Sunday, November 28, 2004


Don't Fight The Market

Here's an interesting take on the USD weakness from Institutional ECONOMICS
Asian Central Banks Face Reality. Stephen Ceccehtti (of The FT) highlights the realities facing Asian central banks:

We can start to see why governments with large dollar reserves would be concerned about both keeping the dollar from depreciating and ensuring that US treasury bond interest rates do not go up. Both of these would result in capital losses for the entities holding the foreign exchange reserves. Given that these reserves are huge - more than $800bn in Japan and more than $500bn in China - the potential losses are big, as is the potential embarrassment. A 10 per cent appreciation of the renminbi means a capital loss of $50bn for Chinese authorities. Assuming the duration of their bond portfolio is three to five years, a 2 percentage point increase in US interest rates means another loss of $30bn-$50bn.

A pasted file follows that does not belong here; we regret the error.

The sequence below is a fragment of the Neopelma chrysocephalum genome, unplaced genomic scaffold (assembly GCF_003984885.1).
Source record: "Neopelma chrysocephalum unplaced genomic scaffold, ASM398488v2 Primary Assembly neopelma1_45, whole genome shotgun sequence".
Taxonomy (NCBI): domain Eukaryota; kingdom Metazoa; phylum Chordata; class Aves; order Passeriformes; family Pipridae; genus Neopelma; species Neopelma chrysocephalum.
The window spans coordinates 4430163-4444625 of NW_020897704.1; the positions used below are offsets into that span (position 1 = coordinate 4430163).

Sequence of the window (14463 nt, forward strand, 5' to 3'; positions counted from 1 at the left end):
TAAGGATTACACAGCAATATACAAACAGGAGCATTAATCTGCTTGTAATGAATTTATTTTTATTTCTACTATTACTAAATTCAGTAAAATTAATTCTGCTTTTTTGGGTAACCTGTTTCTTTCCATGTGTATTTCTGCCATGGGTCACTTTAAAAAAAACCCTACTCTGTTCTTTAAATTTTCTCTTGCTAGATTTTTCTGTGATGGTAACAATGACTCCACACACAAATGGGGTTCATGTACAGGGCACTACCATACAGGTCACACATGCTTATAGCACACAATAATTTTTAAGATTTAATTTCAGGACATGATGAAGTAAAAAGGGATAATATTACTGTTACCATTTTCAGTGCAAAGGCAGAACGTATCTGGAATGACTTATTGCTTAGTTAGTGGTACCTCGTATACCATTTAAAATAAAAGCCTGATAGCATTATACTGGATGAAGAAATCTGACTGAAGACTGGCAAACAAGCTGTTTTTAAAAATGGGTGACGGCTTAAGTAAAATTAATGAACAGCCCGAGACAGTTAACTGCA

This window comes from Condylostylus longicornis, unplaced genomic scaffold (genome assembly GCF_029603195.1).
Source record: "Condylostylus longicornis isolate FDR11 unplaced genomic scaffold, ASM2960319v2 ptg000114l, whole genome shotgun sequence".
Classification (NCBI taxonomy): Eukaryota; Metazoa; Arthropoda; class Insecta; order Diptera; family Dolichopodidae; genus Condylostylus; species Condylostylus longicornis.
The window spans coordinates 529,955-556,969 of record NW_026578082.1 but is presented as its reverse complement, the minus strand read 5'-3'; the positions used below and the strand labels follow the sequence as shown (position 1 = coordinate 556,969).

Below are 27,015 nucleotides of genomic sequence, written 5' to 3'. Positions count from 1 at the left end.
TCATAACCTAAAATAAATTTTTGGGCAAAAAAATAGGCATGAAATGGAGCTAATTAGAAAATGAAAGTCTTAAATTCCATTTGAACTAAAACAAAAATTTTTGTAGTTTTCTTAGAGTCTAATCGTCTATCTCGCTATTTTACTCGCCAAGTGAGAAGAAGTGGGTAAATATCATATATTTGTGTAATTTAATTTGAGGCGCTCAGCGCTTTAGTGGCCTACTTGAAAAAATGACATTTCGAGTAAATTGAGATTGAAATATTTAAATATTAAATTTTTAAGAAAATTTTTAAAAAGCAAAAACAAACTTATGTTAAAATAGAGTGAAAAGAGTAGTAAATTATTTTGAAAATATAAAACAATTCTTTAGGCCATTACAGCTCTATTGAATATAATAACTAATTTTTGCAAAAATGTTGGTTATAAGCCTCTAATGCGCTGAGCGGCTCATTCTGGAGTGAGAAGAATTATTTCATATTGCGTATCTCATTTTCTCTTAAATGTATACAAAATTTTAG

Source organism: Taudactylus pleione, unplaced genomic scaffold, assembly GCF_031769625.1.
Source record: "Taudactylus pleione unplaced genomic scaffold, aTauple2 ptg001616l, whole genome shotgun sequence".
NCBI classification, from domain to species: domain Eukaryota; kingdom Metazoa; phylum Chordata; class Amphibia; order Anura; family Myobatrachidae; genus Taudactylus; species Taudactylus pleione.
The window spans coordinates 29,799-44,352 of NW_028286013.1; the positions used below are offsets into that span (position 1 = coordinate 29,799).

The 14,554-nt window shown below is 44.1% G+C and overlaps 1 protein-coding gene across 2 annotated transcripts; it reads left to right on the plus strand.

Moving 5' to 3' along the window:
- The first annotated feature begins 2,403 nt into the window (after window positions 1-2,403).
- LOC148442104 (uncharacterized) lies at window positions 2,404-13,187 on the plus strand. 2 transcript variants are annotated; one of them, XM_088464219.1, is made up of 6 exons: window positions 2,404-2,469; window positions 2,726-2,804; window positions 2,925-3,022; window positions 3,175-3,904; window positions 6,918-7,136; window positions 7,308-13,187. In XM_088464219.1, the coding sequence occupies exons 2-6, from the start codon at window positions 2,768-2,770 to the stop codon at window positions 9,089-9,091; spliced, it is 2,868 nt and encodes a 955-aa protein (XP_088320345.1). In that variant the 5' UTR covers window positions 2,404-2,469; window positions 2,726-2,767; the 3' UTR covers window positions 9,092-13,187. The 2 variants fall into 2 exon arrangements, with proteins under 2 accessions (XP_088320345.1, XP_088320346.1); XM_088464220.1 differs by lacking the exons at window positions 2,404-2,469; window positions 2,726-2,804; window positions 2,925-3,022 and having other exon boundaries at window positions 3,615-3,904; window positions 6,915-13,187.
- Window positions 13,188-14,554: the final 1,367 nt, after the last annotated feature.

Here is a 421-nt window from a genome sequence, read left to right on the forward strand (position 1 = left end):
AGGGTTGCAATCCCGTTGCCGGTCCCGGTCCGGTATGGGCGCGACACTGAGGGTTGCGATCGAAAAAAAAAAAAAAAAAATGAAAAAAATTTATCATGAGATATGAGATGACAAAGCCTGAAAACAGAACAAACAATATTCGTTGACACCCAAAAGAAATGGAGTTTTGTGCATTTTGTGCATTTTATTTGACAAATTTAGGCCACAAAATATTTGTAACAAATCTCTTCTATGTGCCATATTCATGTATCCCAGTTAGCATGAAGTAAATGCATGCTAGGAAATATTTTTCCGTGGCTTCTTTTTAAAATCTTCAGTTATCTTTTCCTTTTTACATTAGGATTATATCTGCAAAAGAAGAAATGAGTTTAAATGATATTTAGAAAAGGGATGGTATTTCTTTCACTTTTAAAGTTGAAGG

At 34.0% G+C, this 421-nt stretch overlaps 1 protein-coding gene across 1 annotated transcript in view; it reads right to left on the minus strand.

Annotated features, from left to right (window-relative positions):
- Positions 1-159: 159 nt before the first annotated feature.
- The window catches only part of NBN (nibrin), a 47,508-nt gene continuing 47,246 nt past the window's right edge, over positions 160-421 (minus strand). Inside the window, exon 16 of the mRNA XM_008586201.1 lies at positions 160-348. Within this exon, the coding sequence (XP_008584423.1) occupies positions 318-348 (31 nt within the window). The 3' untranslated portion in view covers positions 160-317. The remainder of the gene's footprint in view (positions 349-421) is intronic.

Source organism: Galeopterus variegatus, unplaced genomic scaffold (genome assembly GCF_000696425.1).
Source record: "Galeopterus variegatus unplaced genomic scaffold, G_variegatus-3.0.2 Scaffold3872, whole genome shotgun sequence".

Institutional ECONOMICS goes on to say
The massive foreign exchange reserves of East Asia are a sign of economic weakness, not strength. The mercantilist mindset that thinks it can buy its way into world markets through manipulating exchange rates is about to face a massive reality check care of flexible exchange rates.
The East Asian countries have made a massive bet that is counter to market forces which seek equilibrium. Greenspan warned of this, first, that the "game" can't go on forever and second, anyone who is still long bonds has a death wish. We will soon see the giant compressed coiled spring that is the pegged currencies market explode. Once again, it will not pay to fight the market.

The Gold price is another case of forces fighting equilibrium. They, also, will find the market, ultimately, works as it should.
Mover Mike

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